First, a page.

In this series, we discover the stories and celebrate the Women of ESSEC SMIB!
To start off the series, Prof. Anne-Flore Maman Larraufie, Ph.D., Academic Director of the Master in Strategy & Management of International Business (SMIB), tells us more about what it means to be a woman in consulting and shares her advice on achieving career success.
Tell us about yourself.
I am Anne-Flore Maman Larraufie, and I have a diverse background integrating experiences I have built up across my academic and professional life. They all tie in with each other in a logical manner, even if it might not seem as such at first glance! I started as an engineer and officer in the French Army, then studied business up to the Ph.D. level.
My professional life is made up of several aspects, the first one being the academic side: I head several programs at ESSEC: the Master in Strategy & Management of International Business (SMIB), the Executive MS in International Business Development (IBD), and the Master 2 in Management of the Fragrance and Cosmetic Industries.
Secondly, there is the entrepreneurial side: I founded my company SémioConsult when I was doing my Ph.D. My Ph.D. focused on counterfeiting and I then became an expert on Made in France. My technical expertise is in Strategic Branding and Client Experience Management.
Finally, there is the theoretical/expert aspect: I continue to do academic research, which enriches my knowledge and expertise. I balance my research between theory and practice, as I find it important to groom professionals and make research outcomes available to companies and the industry. It is essential to bridge the gap between the academic side and the practical side of things.
What does being a woman in consulting and academia mean to you?
I guess it means bringing a different perspective on how things can be done. Women generally display a more analytical mindset, always trying to be detail-oriented. Such a natural character trait is a key soft skill for consulting.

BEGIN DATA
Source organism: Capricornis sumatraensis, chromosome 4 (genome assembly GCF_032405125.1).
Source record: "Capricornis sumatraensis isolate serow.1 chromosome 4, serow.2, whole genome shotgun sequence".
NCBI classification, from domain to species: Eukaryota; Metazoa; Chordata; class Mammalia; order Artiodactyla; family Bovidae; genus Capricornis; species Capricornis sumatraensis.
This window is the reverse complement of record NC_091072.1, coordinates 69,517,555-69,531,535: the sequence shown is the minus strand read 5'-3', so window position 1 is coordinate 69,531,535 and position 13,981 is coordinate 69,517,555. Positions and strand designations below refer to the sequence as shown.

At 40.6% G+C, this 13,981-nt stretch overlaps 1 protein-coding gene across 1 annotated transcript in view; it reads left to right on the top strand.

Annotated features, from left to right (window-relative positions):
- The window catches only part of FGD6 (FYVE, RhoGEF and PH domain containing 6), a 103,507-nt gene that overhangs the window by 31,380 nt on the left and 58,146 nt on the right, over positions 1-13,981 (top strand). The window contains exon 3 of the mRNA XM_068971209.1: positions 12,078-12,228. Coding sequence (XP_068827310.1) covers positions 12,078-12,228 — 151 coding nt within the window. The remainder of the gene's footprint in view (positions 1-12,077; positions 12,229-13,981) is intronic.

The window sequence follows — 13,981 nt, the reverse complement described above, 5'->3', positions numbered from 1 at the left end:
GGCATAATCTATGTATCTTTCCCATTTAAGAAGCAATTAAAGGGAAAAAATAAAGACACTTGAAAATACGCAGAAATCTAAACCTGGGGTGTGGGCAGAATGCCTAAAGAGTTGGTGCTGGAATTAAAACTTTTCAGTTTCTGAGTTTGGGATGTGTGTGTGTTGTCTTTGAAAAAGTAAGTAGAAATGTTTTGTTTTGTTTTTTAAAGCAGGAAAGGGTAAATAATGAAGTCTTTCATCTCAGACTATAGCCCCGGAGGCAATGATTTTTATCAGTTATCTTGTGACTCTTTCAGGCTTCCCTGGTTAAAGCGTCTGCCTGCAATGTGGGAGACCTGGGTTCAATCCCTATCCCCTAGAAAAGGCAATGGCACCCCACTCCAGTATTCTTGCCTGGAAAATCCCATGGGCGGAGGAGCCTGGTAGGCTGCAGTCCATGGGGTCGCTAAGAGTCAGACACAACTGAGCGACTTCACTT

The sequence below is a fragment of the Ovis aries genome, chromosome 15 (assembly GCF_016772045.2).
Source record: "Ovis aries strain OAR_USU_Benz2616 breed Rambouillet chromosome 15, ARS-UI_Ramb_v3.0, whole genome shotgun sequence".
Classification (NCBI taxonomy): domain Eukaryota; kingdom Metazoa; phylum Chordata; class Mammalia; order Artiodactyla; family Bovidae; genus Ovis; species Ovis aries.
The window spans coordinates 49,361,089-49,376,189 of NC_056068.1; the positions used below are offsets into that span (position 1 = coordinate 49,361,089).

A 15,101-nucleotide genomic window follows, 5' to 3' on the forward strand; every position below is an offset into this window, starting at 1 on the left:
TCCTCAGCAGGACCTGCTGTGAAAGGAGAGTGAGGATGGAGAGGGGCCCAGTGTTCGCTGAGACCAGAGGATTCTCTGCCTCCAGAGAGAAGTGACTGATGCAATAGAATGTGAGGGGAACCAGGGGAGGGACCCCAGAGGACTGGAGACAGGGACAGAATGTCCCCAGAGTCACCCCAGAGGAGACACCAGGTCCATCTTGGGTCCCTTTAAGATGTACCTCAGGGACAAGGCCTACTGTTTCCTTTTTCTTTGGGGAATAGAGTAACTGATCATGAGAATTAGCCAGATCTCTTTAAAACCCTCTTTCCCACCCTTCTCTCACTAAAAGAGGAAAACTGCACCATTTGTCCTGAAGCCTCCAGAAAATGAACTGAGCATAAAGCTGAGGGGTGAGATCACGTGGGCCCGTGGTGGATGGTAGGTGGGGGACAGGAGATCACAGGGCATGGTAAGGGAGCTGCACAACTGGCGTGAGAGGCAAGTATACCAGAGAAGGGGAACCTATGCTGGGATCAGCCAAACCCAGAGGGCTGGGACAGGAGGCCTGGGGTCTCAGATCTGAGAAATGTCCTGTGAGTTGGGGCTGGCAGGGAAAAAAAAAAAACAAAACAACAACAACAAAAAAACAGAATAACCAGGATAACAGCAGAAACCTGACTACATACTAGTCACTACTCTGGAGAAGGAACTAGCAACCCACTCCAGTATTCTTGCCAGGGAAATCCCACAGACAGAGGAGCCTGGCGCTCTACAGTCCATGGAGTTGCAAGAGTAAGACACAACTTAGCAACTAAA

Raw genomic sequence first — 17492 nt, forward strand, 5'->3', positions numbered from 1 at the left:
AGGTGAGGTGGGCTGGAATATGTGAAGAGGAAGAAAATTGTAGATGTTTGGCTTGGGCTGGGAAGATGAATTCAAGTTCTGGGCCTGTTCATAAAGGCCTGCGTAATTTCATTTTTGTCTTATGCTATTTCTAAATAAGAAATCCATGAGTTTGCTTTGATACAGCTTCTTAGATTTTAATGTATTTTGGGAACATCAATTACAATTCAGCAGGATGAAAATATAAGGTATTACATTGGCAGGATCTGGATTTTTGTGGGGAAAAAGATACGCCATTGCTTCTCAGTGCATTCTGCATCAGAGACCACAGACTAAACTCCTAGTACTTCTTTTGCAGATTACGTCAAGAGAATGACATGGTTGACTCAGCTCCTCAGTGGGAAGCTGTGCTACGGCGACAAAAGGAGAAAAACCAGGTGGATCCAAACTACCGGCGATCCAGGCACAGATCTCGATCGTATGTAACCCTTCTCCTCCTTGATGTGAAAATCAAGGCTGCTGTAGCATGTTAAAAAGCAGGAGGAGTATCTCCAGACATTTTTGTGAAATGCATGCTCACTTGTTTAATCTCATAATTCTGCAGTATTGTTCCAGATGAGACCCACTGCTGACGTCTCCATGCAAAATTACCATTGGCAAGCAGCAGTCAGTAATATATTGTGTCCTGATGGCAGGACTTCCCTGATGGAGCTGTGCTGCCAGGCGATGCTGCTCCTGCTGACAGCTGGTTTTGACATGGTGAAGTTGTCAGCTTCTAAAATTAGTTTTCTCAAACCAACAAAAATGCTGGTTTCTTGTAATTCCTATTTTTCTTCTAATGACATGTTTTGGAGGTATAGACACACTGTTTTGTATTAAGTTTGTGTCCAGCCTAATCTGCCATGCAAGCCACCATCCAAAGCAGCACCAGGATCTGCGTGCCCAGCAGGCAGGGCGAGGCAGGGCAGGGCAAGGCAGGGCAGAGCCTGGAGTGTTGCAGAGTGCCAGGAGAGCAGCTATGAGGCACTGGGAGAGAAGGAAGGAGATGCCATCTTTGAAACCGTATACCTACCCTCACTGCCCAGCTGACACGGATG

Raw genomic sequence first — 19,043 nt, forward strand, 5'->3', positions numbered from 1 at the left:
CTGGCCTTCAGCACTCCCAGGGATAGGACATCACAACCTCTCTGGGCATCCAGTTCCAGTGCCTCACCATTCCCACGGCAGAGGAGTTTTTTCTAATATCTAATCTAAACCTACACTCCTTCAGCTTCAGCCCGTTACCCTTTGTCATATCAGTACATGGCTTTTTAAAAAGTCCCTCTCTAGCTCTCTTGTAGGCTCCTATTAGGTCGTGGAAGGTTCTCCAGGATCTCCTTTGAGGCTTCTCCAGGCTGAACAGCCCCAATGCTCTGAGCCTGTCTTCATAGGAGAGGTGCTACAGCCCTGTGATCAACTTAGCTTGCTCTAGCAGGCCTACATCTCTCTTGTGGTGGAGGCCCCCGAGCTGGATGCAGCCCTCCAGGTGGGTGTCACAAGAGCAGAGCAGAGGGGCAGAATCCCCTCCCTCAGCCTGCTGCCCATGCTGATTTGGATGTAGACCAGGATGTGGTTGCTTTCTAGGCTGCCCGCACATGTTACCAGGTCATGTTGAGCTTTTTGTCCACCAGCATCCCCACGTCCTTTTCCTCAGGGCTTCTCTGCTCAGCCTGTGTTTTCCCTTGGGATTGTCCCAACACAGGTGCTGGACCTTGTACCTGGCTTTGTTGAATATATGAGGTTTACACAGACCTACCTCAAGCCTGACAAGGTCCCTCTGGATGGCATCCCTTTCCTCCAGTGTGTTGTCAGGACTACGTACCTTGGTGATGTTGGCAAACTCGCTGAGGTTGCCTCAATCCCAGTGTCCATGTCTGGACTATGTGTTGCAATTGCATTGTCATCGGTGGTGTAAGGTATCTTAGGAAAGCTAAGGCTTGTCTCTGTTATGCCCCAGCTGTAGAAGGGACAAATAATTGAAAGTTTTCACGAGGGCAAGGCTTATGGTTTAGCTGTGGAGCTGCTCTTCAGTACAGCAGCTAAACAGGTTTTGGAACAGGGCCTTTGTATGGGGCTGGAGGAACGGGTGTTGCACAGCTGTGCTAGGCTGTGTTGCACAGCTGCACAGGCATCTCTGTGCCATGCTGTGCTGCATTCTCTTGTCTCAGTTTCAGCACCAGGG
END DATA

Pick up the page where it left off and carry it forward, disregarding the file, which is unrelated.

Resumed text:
Apart from that, I would say that women are often used to “listening” to other people and for them, it is easier to put themselves in someone else’s shoes, to temper things and take a step back. Again, this is very useful in consulting, especially in terms of working with clients and understanding their needs.
In academia, I don’t think it changes things very much, especially since I am now teaching in a business school.
Did you enter the industry with any preconceptions and have these changed since then?
Not that much. To be honest, my unusual background of having studied at Saint-Cyr (French military school), studying in the SMIB, doing a Ph.D. focused on Counterfeiting and then entering academia and consulting trained me to be the “unusual” person in some ways and I’m fine with it.
Maybe one thing I thought was that people would expect me to behave in a certain way, dressing in perhaps more conservative men-inspired outfits. However, I’ve always managed to remain true to myself and it has never been an issue.
I believe authenticity is key and at the end of the day what you deliver is what matters. How you deliver it with your feminine sense of empathy is definitely a plus but not an expectation.
How do you think we can encourage more females to fulfill their goals of entering the consulting industry and why do you think this is important?
Research on diversity shows that the more diverse your teams are, the more efficient they become. So, I do believe it is important for consulting companies to attract female talents. Besides, there is so much to accomplish in these companies to pave the way for others that I believe entering the industry now can only be also self-rewarding.
However, it is not only limited to being a woman. I trust that having values perceived to be feminine or not rejecting one’s feminine side is also very fruitful for men, like it is for women at some point not to turn their back towards values perceived to be masculine such as decision-making skills.
At the end of the day, having a good balance is what brings equilibrium and success to companies!
What advice would you have for aspiring female graduates of the SMIB?
I would have 2 tips that are closely linked.
Firstly, be passionate about what you are doing! Don’t forget that this is something you’re going to do for the rest of your life, and it should be something that you love. Stop trying to plan things for the future; discover what resonates with you, go for it and believe in yourself.
Secondly, instead of thinking with your head, think with your heart.
In terms of gender equality, it is key to normalize things. We should stop pointing out that a woman is earning a good living, has a good job, or is part of a masculine industry. We have to tell ourselves and see it as normal. Otherwise, females will continue to be in a minority situation.
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